Opinion: Spicer or Huckabee-Sanders, the game stays the same

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Nicholas Hunter

Press Secretary Sean Spicer resigned from his position on Friday, July 21, after President Donald Trump appointed Anthony Scaramucci as his director of communications; a post that was previously held by Mike Dubke, who resigned in May. Spicer will stay on through August in his position.

Spicer’s resignation came after Trump reportedly offered to keep him on as press secretary despite the overhead change, and the New York Times reported that sources there for the conversation said he believed hiring Scaramucci would “add to the confusion and uncertainty already engulfing the White House.”

Spicer announced his resignation just barely six months into his tenure and what a tumultuous tenure it was.

In his first day as press secretary, Spicer took to the podium to rail on the media members in response to obviously true claims that the crowd size at Trump’s inauguration was nowhere near as large as former President Barack Obama’s, in either 2009 or 2013.

This being the first interaction he had with the press, it already put them on poor terms, which were only worsened by the other ways he undermined them over the past few months.

He began taking reporter’s questions via Skype from selected, typically conservative, news outlets as a way to avoid questions from in-person reporters.

Spicer got into a verbal bout with CNN’s Jim Acosta after being pressed with questions about Trump’s potential connections to Russia and his claims back in March that the Obama Administration wiretapped Trump Towers during the 2016 campaign.

In the madness of the firing of former FBI Director James Comey, Spicer conducted a strange interview with the press wherein he forced them to turn the lights off and hid behind bushes in an attempt to keep TV reporters from filming him.

This ended up being a hallmark of how he conducted press briefings; Spicer has intermittently banned cameras and oftentimes recording devices of any kind during his press briefings, clarifying this decision by saying that sometimes cameras would be on and sometimes they wouldn’t be.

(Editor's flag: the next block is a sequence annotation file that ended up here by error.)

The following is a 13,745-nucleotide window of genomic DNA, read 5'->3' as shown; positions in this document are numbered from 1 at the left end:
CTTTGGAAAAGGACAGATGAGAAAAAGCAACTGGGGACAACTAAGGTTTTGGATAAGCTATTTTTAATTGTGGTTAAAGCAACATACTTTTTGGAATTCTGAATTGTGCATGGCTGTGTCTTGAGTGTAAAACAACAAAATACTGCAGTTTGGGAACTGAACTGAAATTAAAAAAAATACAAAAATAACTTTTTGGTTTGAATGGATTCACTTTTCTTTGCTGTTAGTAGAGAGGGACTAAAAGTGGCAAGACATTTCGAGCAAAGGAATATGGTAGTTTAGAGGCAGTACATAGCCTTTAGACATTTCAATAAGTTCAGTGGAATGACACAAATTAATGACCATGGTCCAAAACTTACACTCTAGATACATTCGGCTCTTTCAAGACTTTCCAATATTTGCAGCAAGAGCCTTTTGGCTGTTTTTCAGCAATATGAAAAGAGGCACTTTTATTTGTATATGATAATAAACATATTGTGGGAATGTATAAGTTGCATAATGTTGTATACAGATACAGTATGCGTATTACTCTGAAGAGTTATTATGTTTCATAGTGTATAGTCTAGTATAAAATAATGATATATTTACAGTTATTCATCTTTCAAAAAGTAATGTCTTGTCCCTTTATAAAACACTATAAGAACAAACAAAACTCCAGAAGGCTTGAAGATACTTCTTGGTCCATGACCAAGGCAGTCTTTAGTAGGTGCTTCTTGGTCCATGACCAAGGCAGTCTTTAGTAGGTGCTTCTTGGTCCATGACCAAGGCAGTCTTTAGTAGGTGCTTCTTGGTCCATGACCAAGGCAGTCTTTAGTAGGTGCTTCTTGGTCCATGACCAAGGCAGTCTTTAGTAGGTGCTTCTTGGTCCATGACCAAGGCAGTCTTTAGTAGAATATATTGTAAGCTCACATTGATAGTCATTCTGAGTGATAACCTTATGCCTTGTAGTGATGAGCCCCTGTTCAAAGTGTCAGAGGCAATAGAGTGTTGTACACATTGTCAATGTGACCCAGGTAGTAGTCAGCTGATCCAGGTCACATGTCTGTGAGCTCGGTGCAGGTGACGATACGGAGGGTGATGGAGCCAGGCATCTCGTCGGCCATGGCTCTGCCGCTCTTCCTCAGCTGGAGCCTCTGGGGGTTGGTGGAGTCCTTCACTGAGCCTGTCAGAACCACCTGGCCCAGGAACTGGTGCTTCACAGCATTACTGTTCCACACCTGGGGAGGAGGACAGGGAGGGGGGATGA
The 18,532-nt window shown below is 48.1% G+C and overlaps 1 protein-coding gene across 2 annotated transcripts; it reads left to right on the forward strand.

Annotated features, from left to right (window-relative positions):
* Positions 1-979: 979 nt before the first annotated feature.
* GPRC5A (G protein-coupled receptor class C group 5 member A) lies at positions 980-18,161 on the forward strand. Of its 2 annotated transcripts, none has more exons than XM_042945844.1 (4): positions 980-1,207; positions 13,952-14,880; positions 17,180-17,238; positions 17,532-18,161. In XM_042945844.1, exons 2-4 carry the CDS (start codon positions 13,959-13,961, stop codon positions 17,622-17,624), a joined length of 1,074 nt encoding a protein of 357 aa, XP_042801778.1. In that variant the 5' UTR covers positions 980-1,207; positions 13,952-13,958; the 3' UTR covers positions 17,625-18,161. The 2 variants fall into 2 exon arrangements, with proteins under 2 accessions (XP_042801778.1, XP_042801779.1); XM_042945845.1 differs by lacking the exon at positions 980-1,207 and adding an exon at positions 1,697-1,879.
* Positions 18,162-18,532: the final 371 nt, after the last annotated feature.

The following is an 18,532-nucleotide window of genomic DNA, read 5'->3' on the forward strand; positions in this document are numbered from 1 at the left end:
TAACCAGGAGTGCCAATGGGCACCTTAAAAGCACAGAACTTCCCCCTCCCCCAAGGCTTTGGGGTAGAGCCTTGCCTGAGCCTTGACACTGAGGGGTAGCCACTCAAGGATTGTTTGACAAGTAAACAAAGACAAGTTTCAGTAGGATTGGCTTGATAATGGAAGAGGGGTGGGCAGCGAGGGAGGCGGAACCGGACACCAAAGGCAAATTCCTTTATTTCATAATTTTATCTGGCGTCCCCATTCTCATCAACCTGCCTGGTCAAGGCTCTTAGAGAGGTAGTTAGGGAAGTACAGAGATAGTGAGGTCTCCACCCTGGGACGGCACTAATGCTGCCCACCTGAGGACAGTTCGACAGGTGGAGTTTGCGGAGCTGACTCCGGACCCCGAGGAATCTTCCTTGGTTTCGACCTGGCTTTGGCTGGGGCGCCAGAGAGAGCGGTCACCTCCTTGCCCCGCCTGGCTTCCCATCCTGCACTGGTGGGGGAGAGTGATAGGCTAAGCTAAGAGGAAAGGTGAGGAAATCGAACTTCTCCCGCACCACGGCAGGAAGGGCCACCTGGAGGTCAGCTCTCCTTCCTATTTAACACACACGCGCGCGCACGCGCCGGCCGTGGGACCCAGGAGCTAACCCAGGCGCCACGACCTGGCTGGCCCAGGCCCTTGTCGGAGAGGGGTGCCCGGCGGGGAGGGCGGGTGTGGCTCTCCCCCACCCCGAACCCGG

With Spicer out and his deputy secretary Sarah Huckabee-Sanders taking his place, some hope that things will change.

I’m not sold.

Huckabee-Sanders has filled in on occasion for Spicer and has shown a penchant for dancing around answers, getting combative and shaking her finger during press briefings, not unlike Spicer.

For a few, hope lies in Scaramucci, who was an open dissident of Trump up until he won the Republican primary election last summer.

Some see his previous distaste for Trump as a sign that he could push back against Trump and his communications efforts.

I do not buy any of this. Not only has Scaramucci since retracted his statements about Trump and acknowledged he deleted anti-Trump tweets, but Trump’s hiring record shows that nothing will ever change for Trump, so long as he is making the decisions.

Trump specializes in hiring yes-men. He needs to hear that he’s doing the right thing and, if not, that those around him will take the fall or get him out of it. Immature he may be, but he is not a stupid man.

He knows who those people are. And when it turns out he is wrong, he goes to the media to admit he wouldn’t have hired you if he knew you weren’t prepared to do his bidding — something he just did to Attorney General Jeff Sessions in an interview with the New York Times, where he admitted that if he knew Sessions would recuse himself in the investigation into the Trump campaign’s ties to Russia, he would have never hired him.

There is simply no way that Trump hires someone as close to the vest as Scaramucci will be if he doesn’t have a guarantee of blind loyalty. The same goes for Huckabee-Sanders.

The same even still likely applies for Spicer, but he fell victim to Trump’s abuse. He was forced to make excuses and lie over and over again, until the last shred of reputability he had blew away.

To be clear, I have no sympathy for Spicer — even after reading this absurd story of him stealing a mini fridge — because I know there is already a big, cushioned chair at every cable news studio and a massive book deal waiting to greet him the moment he steps out of the White House press room.

But it is unrealistic to expect change from Trump when new people are brought in. He greets newcomers with big ideas and a warm smile, and disposes of them like garbage when they’ve served their purpose. 

Nicholas Hunter is the opinion editor. Contact him at [email protected].